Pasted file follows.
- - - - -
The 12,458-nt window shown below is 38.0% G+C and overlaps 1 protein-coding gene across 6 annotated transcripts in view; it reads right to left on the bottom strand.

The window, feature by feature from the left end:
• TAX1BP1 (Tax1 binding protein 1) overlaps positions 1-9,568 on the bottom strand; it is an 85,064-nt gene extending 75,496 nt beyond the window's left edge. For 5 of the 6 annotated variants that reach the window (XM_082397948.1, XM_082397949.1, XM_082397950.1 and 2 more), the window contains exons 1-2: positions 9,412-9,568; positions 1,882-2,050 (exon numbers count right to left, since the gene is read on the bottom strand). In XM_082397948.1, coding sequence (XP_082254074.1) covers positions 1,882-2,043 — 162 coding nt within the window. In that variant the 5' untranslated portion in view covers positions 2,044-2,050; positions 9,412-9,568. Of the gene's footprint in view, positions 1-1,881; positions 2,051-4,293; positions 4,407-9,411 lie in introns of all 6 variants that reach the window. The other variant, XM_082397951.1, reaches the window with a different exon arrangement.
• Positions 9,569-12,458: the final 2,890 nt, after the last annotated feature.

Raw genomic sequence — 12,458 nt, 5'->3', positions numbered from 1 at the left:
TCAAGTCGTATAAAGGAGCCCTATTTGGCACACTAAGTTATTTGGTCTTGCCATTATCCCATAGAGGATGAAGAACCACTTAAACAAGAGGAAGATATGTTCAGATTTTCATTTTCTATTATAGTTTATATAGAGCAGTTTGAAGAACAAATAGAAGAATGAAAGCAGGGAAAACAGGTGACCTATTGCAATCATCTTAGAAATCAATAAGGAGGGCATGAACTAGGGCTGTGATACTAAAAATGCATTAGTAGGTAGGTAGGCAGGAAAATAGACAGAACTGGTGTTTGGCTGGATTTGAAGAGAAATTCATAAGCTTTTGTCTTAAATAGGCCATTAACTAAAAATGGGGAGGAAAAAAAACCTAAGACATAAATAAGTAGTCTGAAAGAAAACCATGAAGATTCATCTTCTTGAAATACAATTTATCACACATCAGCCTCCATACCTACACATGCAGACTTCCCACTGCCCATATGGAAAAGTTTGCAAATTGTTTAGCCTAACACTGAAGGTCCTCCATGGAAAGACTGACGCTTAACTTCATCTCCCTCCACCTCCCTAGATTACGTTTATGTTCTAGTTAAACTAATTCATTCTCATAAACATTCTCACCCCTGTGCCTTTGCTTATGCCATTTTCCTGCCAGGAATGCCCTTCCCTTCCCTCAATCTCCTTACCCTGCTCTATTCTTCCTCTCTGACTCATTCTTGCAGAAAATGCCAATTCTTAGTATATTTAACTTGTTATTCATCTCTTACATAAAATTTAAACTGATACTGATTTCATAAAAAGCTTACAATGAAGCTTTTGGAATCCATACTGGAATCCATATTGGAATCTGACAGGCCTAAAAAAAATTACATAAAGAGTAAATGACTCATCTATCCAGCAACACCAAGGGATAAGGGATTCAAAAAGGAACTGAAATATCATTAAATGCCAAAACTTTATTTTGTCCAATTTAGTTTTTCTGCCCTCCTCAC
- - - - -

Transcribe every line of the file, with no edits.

The 12,458-nt window shown below is 38.0% G+C and overlaps 1 protein-coding gene across 6 annotated transcripts in view; it reads right to left on the bottom strand.

The window, feature by feature from the left end:
• TAX1BP1 (Tax1 binding protein 1) overlaps positions 1-9,568 on the bottom strand; it is an 85,064-nt gene extending 75,496 nt beyond the window's left edge. For 5 of the 6 annotated variants that reach the window (XM_082397948.1, XM_082397949.1, XM_082397950.1 and 2 more), the window contains exons 1-2: positions 9,412-9,568; positions 1,882-2,050 (exon numbers count right to left, since the gene is read on the bottom strand). In XM_082397948.1, coding sequence (XP_082254074.1) covers positions 1,882-2,043 — 162 coding nt within the window. In that variant the 5' untranslated portion in view covers positions 2,044-2,050; positions 9,412-9,568. Of the gene's footprint in view, positions 1-1,881; positions 2,051-4,293; positions 4,407-9,411 lie in introns of all 6 variants that reach the window. The other variant, XM_082397951.1, reaches the window with a different exon arrangement.
• Positions 9,569-12,458: the final 2,890 nt, after the last annotated feature.

Raw genomic sequence — 12,458 nt, 5'->3', positions numbered from 1 at the left:
TCAAGTCGTATAAAGGAGCCCTATTTGGCACACTAAGTTATTTGGTCTTGCCATTATCCCATAGAGGATGAAGAACCACTTAAACAAGAGGAAGATATGTTCAGATTTTCATTTTCTATTATAGTTTATATAGAGCAGTTTGAAGAACAAATAGAAGAATGAAAGCAGGGAAAACAGGTGACCTATTGCAATCATCTTAGAAATCAATAAGGAGGGCATGAACTAGGGCTGTGATACTAAAAATGCATTAGTAGGTAGGTAGGCAGGAAAATAGACAGAACTGGTGTTTGGCTGGATTTGAAGAGAAATTCATAAGCTTTTGTCTTAAATAGGCCATTAACTAAAAATGGGGAGGAAAAAAAACCTAAGACATAAATAAGTAGTCTGAAAGAAAACCATGAAGATTCATCTTCTTGAAATACAATTTATCACACATCAGCCTCCATACCTACACATGCAGACTTCCCACTGCCCATATGGAAAAGTTTGCAAATTGTTTAGCCTAACACTGAAGGTCCTCCATGGAAAGACTGACGCTTAACTTCATCTCCCTCCACCTCCCTAGATTACGTTTATGTTCTAGTTAAACTAATTCATTCTCATAAACATTCTCACCCCTGTGCCTTTGCTTATGCCATTTTCCTGCCAGGAATGCCCTTCCCTTCCCTCAATCTCCTTACCCTGCTCTATTCTTCCTCTCTGACTCATTCTTGCAGAAAATGCCAATTCTTAGTATATTTAACTTGTTATTCATCTCTTACATAAAATTTAAACTGATACTGATTTCATAAAAAGCTTACAATGAAGCTTTTGGAATCCATACTGGAATCCATATTGGAATCTGACAGGCCTAAAAAAAATTACATAAAGAGTAAATGACTCATCTATCCAGCAACACCAAGGGATAAGGGATTCAAAAAGGAACTGAAATATCATTAAATGCCAAAACTTTATTTTGTCCAATTTAGTTTTTCTGCCCTCCTCAC